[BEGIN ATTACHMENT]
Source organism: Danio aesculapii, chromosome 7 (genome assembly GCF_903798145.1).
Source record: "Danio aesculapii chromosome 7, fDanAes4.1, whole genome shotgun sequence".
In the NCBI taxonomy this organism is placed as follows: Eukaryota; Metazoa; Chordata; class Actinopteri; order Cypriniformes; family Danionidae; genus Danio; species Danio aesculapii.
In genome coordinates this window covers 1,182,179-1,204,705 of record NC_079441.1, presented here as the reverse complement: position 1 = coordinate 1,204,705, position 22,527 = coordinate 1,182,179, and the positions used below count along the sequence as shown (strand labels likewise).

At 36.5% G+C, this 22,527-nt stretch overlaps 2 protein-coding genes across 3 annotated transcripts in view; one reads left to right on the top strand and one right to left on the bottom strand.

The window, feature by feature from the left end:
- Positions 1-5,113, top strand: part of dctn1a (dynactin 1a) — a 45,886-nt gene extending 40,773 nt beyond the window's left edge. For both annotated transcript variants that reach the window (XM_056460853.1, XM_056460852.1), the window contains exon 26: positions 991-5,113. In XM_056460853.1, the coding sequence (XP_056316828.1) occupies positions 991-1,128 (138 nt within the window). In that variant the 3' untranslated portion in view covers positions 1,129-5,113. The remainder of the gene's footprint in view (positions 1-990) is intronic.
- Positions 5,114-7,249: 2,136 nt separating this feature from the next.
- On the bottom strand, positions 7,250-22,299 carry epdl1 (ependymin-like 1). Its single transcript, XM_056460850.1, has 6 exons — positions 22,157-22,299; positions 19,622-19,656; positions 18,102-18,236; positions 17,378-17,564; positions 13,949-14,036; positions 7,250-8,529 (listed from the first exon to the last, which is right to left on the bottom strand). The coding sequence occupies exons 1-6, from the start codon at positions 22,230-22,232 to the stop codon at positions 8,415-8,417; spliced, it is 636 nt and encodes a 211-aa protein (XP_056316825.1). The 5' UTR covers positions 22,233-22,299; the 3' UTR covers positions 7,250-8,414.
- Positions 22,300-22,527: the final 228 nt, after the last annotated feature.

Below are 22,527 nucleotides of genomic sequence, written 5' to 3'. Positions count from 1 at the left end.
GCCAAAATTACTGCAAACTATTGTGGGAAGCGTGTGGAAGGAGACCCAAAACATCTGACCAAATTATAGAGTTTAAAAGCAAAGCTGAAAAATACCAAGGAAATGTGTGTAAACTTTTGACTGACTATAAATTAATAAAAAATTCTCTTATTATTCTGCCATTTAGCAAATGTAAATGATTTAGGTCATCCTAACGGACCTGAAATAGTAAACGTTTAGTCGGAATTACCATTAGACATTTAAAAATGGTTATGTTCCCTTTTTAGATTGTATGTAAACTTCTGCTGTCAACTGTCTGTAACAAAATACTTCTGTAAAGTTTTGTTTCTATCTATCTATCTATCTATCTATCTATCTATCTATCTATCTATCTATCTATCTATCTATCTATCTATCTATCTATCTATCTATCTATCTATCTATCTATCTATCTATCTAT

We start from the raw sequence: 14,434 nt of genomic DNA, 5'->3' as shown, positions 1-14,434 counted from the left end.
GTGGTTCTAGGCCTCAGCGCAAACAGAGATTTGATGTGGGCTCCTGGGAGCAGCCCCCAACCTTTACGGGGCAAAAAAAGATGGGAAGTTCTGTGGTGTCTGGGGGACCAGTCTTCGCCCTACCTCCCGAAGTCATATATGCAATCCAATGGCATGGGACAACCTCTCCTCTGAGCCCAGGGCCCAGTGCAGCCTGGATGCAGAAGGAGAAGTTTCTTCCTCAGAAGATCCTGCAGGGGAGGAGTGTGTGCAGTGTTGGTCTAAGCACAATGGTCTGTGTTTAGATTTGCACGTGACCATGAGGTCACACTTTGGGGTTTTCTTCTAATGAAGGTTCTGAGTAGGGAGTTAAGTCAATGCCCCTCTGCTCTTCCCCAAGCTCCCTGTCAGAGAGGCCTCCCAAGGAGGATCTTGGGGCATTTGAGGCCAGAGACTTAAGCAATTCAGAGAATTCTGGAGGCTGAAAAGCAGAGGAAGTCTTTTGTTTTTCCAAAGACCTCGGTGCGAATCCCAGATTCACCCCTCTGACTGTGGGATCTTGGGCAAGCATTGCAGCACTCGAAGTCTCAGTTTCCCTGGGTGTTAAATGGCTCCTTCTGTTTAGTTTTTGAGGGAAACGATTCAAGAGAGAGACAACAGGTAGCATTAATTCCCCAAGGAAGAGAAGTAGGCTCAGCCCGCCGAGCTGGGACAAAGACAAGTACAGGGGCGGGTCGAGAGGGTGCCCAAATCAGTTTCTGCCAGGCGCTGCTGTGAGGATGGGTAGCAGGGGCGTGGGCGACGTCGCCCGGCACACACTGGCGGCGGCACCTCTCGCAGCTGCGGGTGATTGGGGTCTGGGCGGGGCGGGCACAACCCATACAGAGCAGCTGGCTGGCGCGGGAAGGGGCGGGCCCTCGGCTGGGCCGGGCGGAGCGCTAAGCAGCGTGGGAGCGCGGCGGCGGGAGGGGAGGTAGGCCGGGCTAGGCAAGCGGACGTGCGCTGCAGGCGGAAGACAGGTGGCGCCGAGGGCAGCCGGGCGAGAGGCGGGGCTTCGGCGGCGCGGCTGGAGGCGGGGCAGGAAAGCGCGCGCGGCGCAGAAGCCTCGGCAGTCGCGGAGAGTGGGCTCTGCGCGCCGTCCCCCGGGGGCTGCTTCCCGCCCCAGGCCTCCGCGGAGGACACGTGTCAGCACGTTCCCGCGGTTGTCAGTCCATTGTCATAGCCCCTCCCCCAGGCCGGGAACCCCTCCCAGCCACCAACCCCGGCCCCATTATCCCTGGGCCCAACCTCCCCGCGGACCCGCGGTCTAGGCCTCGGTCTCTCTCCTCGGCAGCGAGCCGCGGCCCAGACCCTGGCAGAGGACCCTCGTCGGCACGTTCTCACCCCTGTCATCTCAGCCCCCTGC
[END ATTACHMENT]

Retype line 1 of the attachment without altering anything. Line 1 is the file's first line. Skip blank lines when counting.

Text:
Source organism: Danio aesculapii, chromosome 7 (genome assembly GCF_903798145.1).